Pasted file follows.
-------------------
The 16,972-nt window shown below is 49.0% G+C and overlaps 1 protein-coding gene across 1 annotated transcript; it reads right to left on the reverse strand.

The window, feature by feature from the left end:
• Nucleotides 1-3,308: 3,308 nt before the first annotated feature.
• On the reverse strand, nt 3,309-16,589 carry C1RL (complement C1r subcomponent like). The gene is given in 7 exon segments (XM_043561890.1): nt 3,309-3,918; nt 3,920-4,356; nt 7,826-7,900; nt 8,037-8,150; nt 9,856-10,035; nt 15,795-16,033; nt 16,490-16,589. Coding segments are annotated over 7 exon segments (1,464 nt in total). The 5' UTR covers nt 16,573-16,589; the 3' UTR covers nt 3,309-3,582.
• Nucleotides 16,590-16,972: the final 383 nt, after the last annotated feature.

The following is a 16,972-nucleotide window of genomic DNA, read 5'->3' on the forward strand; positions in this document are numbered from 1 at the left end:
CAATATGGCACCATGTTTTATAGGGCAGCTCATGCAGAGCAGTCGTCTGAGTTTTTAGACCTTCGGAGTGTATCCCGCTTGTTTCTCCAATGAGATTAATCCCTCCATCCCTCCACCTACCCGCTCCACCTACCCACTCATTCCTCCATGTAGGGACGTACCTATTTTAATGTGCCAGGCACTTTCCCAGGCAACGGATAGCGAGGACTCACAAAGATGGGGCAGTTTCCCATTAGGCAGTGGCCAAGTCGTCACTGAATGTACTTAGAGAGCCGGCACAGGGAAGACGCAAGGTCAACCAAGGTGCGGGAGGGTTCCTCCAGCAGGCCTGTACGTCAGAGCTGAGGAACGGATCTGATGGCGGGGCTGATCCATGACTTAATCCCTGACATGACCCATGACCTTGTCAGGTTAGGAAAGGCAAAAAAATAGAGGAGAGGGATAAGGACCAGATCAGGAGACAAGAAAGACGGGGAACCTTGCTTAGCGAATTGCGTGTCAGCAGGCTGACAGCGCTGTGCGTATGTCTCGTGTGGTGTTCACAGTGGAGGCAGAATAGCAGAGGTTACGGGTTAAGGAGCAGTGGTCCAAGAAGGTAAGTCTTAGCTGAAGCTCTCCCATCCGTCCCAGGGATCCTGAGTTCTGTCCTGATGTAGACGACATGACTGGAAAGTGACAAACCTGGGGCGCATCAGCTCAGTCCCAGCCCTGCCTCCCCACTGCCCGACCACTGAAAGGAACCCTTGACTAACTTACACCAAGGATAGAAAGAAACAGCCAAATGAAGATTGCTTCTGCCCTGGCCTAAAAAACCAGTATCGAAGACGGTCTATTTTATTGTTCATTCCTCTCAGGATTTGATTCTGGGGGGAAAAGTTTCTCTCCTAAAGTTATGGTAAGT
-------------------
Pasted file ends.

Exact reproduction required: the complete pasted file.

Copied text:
The 16,972-nt window shown below is 49.0% G+C and overlaps 1 protein-coding gene across 1 annotated transcript; it reads right to left on the reverse strand.

The window, feature by feature from the left end:
• Nucleotides 1-3,308: 3,308 nt before the first annotated feature.
• On the reverse strand, nt 3,309-16,589 carry C1RL (complement C1r subcomponent like). The gene is given in 7 exon segments (XM_043561890.1): nt 3,309-3,918; nt 3,920-4,356; nt 7,826-7,900; nt 8,037-8,150; nt 9,856-10,035; nt 15,795-16,033; nt 16,490-16,589. Coding segments are annotated over 7 exon segments (1,464 nt in total). The 5' UTR covers nt 16,573-16,589; the 3' UTR covers nt 3,309-3,582.
• Nucleotides 16,590-16,972: the final 383 nt, after the last annotated feature.

The following is a 16,972-nucleotide window of genomic DNA, read 5'->3' on the forward strand; positions in this document are numbered from 1 at the left end:
CAATATGGCACCATGTTTTATAGGGCAGCTCATGCAGAGCAGTCGTCTGAGTTTTTAGACCTTCGGAGTGTATCCCGCTTGTTTCTCCAATGAGATTAATCCCTCCATCCCTCCACCTACCCGCTCCACCTACCCACTCATTCCTCCATGTAGGGACGTACCTATTTTAATGTGCCAGGCACTTTCCCAGGCAACGGATAGCGAGGACTCACAAAGATGGGGCAGTTTCCCATTAGGCAGTGGCCAAGTCGTCACTGAATGTACTTAGAGAGCCGGCACAGGGAAGACGCAAGGTCAACCAAGGTGCGGGAGGGTTCCTCCAGCAGGCCTGTACGTCAGAGCTGAGGAACGGATCTGATGGCGGGGCTGATCCATGACTTAATCCCTGACATGACCCATGACCTTGTCAGGTTAGGAAAGGCAAAAAAATAGAGGAGAGGGATAAGGACCAGATCAGGAGACAAGAAAGACGGGGAACCTTGCTTAGCGAATTGCGTGTCAGCAGGCTGACAGCGCTGTGCGTATGTCTCGTGTGGTGTTCACAGTGGAGGCAGAATAGCAGAGGTTACGGGTTAAGGAGCAGTGGTCCAAGAAGGTAAGTCTTAGCTGAAGCTCTCCCATCCGTCCCAGGGATCCTGAGTTCTGTCCTGATGTAGACGACATGACTGGAAAGTGACAAACCTGGGGCGCATCAGCTCAGTCCCAGCCCTGCCTCCCCACTGCCCGACCACTGAAAGGAACCCTTGACTAACTTACACCAAGGATAGAAAGAAACAGCCAAATGAAGATTGCTTCTGCCCTGGCCTAAAAAACCAGTATCGAAGACGGTCTATTTTATTGTTCATTCCTCTCAGGATTTGATTCTGGGGGGAAAAGTTTCTCTCCTAAAGTTATGGTAAGT